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British Transport Police boosts patrols on night-time services in new safety of women at night strategy

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Passengers will see an increased police presence on trains and at stations at night as part of a dedicated operation aimed at keeping women safe on the railway network.

The force’s strategy is targeted at providing reassurance to women travelling at night, with highly visible and unpredictable patrols undertaking engagement and enforcement activity to combat crime or behaviour that makes women feel unsafe.

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The surge of activity began earlier this month and will run across the festive period and into the new year across England, Scotland, and Wales.

It comes as BTP continue to tackle sexual offences and sexual harassment on the railway, encouraging passengers who experience or witness this behaviour, such as touching, leering, indecent exposure, and upskirting to report it by talking to our officers or texting 61016.

BTP Assistant Chief Constable Allan Gregory said: “Everyone has the right to feel safe when travelling on the network and we are especially dedicated to making sure this is the case for women at night.

“The aim of the increased police presence on trains and at stations is to deter sexual offenders and provide reassurance to anyone travelling on night-time services.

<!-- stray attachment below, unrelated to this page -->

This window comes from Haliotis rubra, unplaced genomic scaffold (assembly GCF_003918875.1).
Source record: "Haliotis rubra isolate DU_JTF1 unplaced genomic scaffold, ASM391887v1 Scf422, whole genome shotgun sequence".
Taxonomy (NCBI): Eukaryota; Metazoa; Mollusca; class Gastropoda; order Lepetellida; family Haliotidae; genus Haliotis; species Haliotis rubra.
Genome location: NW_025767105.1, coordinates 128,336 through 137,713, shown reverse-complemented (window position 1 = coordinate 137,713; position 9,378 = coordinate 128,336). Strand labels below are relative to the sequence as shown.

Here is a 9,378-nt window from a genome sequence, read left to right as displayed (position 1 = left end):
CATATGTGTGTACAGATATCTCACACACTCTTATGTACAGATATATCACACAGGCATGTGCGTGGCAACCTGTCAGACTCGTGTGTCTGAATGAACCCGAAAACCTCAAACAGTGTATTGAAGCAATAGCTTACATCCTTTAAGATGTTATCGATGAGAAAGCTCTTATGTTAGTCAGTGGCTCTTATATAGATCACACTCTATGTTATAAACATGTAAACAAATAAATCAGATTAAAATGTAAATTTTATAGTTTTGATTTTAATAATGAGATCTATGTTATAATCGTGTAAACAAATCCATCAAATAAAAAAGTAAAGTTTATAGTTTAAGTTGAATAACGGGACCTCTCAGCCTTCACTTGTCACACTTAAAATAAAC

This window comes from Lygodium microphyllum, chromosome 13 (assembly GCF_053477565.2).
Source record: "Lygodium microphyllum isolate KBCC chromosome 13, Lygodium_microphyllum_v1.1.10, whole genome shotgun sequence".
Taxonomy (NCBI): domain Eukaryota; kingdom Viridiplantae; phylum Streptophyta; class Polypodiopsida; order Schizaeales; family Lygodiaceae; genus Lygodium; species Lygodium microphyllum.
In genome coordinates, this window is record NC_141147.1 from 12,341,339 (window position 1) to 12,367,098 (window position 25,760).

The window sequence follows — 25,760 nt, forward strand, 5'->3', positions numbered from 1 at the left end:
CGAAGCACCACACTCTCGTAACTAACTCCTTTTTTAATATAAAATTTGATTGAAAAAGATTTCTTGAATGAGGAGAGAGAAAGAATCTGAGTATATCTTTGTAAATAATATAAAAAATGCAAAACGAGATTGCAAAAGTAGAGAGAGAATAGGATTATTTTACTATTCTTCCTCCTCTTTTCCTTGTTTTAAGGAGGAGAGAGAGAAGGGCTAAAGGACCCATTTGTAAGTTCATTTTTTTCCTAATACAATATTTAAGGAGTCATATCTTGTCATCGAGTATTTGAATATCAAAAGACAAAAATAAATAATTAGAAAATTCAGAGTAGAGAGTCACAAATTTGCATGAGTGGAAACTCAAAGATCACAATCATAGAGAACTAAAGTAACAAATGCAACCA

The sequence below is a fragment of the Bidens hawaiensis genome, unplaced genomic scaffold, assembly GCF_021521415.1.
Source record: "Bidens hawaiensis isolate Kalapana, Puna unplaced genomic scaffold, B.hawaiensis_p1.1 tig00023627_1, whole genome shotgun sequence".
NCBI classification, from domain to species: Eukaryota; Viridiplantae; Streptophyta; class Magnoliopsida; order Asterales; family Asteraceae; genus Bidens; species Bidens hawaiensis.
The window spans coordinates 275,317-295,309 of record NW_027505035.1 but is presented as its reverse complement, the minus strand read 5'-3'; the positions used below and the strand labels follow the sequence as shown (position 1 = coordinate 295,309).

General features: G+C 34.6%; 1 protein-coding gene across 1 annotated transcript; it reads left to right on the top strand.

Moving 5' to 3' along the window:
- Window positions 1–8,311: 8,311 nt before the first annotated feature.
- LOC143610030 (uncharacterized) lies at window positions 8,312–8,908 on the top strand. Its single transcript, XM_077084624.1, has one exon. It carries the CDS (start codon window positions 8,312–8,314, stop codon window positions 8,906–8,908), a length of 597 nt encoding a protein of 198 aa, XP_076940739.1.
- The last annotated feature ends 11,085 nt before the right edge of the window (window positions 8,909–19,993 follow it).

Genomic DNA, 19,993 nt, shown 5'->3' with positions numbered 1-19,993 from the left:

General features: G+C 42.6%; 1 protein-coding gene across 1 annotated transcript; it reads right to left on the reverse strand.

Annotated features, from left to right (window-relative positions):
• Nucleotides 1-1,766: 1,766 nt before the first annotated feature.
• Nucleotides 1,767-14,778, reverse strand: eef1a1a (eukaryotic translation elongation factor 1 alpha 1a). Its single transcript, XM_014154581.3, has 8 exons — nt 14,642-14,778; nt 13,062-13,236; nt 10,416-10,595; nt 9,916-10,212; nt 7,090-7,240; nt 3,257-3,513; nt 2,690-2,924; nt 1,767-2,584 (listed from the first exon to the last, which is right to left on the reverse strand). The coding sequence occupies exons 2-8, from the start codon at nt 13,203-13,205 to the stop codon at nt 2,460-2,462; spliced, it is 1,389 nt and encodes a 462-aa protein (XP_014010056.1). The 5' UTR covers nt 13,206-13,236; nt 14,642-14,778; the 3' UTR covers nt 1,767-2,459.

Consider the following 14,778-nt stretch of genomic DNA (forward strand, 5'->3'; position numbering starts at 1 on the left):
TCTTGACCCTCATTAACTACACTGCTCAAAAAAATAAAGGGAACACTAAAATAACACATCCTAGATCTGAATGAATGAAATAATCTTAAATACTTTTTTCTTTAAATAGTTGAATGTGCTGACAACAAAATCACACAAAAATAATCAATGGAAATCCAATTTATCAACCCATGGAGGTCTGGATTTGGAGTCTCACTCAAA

“I urge anyone who feels unsafe or wants to report an incident to approach our officers. We are here for you. Nothing is too small or too trivial and we will always take you seriously.”

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(Lead image: British Transport Police)

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British Transport Police

Four months in prison for Llanelli man who threatened train station security staff

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A man who threatened a member of rail security staff has been jailed for four months, following a British Transport Police investigation.

Carlo Jones, 21, and of Sandy road, Llanelli, was found guilty of using threatening, abusive and insulting words and behaviour with intent to cause fear of provoking unlawful violence at Swansea Magistrates’ Court on 24 November.

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He was sentenced to two months in prison for the offence and was ordered to pay £128 in victim surcharge at Swansea Crown Court on 9 December. The sentence was increased to four months as Jones was also in breach of a suspended sentence.

The court heard how on Sunday 24 October 2021 at around 5.15pm, Jones began behaving aggressively on a train at Cardiff Central railway station. Platform staff requested assistance from security to remove Jones from the service.

Jones became irate and abusive towards the member of security staff, who came to assist with the situation. The member of staff advised Jones to come back and get a later train once he had calmed down. Jones exited the station, hurling abuse at the member of staff as he left.

The member of staff contacted BTP and officers dispersed Jones.  

At around 7.15pm, the member of security staff boarded a train, after finishing his shift. He noticed Jones was boarding the same train and decided to sit in a carriage at the opposite end of the service.